“The Elephant and the Rider”

“The Elephant and the Rider”

Chip Heath and Dan Heath offer memorable metaphors and solid tactics for enabling successful change.

The co-authors of Made To Stick and The Power of Moments, professors Chip Heath and Dan Heath consult and speak worldwide about the psychology of decision-making, change, innovation and collaboration.

This book stands the test of time. Current findings in neuroscience, behavioral economics and decision science support the authors’ advice about change management.

Engage Logic and Feelings

The Heath brothers offer a memorable metaphor – “the Elephant and the Rider” – to explain the need to appeal to both emotions and logic when you want to motivate change. The Elephant represents your feelings; the Rider your rational thinking. Change advocates usually mistakenly focus on rationality. The Heaths offer a process for getting your Elephant on board and clearing the path for Rider and Elephant to work together. Their business classic remains a perceptive and applicable change management guide.

Other worthy business guides await in the Heath-osphere. Among them are Chip and Dan Heath’s Made to Stick, Power of Moments and Decisive and Dan Heath’s Upstream. John Kotter’s Leading Change provides sound guidance while offering strategies that parallel and bring richness to the Heaths’ approach.

When you set small, visible goals, and people achieve them, they start to get it into their heads that they can succeed. They break the habit of losing and begin to get into the habit of winning.Chip Heath and Dan Heath

Here, the authors’ central theme is that to spark change and make it stick, you must appeal to people’s rational thinking and to their emotions, and you must reward small successes. 

Path to Change

The Heaths remind you that people think rationally, but feel powerful emotions, which usually win out. Change requires syncing the interests of the thoughtful Rider and the emotional Elephant.

The Heaths emphasize that people do most things automatically, habitually and unconsciously. To get people to do things differently, you must shape their path. 

Like most people, you battle to balance short-term pleasure against long-term gain. Your Rider, the Heaths explain, decides to get up before dawn to work out, but your Elephant doesn’t want to, so you hit the snooze button. The Rider can control the powerful Elephant only with great effort, and the Rider gets tired. The Heaths suggest never putting your Rider in situations that tempt your Elephant.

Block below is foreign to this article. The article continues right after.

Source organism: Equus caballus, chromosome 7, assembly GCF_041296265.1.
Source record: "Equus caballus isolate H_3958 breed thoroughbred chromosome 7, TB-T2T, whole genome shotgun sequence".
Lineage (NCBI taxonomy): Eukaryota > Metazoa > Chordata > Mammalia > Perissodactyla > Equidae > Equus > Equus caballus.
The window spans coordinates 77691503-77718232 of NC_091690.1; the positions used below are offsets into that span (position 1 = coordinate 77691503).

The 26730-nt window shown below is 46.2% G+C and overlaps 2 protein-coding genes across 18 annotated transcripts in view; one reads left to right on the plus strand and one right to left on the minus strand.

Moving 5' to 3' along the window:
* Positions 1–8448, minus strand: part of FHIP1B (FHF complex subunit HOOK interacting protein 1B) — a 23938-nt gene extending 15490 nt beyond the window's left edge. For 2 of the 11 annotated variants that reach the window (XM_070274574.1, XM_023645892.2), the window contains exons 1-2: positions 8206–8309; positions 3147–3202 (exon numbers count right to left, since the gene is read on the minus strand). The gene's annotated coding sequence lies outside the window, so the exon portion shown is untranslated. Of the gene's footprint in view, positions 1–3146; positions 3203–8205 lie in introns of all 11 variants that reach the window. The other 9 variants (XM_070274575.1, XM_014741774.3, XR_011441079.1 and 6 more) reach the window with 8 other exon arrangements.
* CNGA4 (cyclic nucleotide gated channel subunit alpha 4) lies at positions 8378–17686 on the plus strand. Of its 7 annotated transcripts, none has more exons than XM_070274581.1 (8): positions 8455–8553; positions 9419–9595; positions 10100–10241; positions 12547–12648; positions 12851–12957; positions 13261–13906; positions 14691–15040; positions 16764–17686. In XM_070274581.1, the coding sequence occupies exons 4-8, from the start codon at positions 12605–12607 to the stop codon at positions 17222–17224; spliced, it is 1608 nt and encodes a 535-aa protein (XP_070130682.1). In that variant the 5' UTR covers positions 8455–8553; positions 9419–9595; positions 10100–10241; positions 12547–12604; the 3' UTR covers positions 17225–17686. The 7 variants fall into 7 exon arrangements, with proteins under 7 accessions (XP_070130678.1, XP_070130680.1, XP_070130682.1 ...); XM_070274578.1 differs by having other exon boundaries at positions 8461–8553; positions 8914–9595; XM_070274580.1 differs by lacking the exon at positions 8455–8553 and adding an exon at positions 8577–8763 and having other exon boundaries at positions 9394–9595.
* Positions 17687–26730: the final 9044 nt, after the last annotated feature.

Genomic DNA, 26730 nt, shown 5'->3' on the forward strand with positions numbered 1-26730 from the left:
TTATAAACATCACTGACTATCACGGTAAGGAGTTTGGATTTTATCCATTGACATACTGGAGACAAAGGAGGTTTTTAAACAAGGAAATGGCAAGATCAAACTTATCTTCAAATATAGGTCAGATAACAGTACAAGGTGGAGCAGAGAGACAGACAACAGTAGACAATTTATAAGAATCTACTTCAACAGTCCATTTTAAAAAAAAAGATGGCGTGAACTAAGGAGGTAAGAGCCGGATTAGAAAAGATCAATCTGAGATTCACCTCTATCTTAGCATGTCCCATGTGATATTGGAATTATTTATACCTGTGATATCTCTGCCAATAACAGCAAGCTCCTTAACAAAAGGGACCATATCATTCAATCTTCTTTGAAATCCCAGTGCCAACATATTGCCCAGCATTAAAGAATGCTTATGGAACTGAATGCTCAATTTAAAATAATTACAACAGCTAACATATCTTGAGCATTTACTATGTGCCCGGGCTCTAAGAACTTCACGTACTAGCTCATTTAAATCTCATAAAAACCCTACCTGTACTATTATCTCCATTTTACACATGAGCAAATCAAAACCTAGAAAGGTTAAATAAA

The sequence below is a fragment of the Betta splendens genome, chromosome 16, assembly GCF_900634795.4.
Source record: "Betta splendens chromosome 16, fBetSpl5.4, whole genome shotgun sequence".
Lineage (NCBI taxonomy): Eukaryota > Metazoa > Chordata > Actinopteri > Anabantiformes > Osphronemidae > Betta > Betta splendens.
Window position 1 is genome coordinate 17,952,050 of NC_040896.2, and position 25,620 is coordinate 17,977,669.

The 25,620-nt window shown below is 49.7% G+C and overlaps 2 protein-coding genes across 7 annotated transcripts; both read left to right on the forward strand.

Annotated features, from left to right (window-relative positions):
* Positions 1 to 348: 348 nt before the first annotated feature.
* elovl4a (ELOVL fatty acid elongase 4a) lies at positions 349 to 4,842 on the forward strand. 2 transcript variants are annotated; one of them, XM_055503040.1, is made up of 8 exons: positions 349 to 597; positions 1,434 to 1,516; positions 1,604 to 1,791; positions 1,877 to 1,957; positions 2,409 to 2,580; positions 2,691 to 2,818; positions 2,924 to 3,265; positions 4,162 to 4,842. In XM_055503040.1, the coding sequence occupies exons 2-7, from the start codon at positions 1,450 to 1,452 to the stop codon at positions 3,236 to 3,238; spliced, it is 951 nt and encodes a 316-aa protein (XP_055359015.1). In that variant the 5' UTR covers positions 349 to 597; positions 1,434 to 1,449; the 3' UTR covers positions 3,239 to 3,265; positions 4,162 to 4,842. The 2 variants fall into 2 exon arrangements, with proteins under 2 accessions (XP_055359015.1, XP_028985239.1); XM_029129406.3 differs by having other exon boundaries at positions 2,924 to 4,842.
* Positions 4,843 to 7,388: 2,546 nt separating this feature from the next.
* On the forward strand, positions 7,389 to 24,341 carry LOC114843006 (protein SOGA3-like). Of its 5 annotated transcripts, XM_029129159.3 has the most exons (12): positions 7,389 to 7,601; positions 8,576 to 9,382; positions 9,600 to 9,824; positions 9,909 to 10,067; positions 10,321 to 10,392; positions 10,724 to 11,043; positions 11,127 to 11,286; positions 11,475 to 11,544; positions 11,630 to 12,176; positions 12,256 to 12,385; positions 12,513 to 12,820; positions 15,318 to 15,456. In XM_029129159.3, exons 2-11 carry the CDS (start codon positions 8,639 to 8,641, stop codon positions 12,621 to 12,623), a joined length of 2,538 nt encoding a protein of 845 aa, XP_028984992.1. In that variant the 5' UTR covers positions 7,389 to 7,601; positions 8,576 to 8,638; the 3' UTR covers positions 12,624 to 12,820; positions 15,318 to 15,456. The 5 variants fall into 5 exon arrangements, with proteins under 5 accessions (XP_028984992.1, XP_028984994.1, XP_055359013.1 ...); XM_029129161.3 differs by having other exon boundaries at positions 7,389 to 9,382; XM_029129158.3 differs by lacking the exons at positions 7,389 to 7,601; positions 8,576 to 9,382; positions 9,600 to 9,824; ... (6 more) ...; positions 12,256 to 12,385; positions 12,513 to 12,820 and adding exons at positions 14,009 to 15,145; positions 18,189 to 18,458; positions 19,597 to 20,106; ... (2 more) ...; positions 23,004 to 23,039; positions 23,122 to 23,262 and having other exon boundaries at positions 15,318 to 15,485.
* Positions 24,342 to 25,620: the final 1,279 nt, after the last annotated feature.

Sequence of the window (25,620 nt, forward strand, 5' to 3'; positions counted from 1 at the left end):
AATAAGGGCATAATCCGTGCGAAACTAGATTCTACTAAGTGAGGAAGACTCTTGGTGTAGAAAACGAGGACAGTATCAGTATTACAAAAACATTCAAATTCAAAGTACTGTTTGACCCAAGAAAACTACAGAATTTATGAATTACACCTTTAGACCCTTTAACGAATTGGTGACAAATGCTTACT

Failing is often the best way to learn, and because of that, early failure is a kind of necessary investment.Chip Heath and Dan Heath

The authors recommend easing your Rider’s path by reducing the number of decisions it makes. Set clear goals and directions so your Rider saves energy. Tell a story and describe the reward at the end of the path. The Heaths urge you to focus on what people see and feel over what they analyze and think. The best way to engage the Elephant, they counsel, is to use narrative.


The authors caution that motivating people by helping them identify with a change won’t always suffice. People often adopt fixed mind-sets which lead them to fear failure or criticism if they try new things. To encourage growth mind-sets, the Heaths advise communicating candidly about the initial difficulties people may encounter and the probability they’ll make mistakes. Tell them they need to fail in order to learn. Describe the better future that awaits.


The Heaths leverage evidence from psychology as a central element of their change process. Recent neuroscience proves you can nudge – guide – people toward better behaviors and decisions. The authors assert that most people follow the crowd. Leverage this: When a large part of your team does things you like, make sure everyone knows about it.

Burning Platform

In an emergency, the Heaths admit you might find yourself using fear to motivate change. Otherwise, they caution you to avoid the burning platform approach.

To change someone’s behavior, you’ve got to change that person’s situation.Chip Heath and Dan Heath

The false notion that people won’t change until the ship is sinking led to a school of thought in which leaders scrambled for a threat on which to base their argument for change. The Heaths deplore that method and urge you to tap positive emotion to encourage creativity, lateral thinking and innovation. They recommend engaging the Elephant’s positive emotions. 


Dan and Chip Heath have created an empire of business guides that have gained critical regard and endured because businesspeople, students and professors keep buying them – and for good reasons. The Heaths present their sometimes counterintuitive but always commonsense advice clearly and simply. They use no jargon. They ground their guidance in human nature as illuminated by psychology, sociology and applicable case studies, and they have a knack for useful, original metaphors that stick in the mind. Though this book was first published in 2010, nothing about their advice has dated. Some of it might ring familiar, but only because so many authors have synthesized and passed along what they learned from the Heaths.

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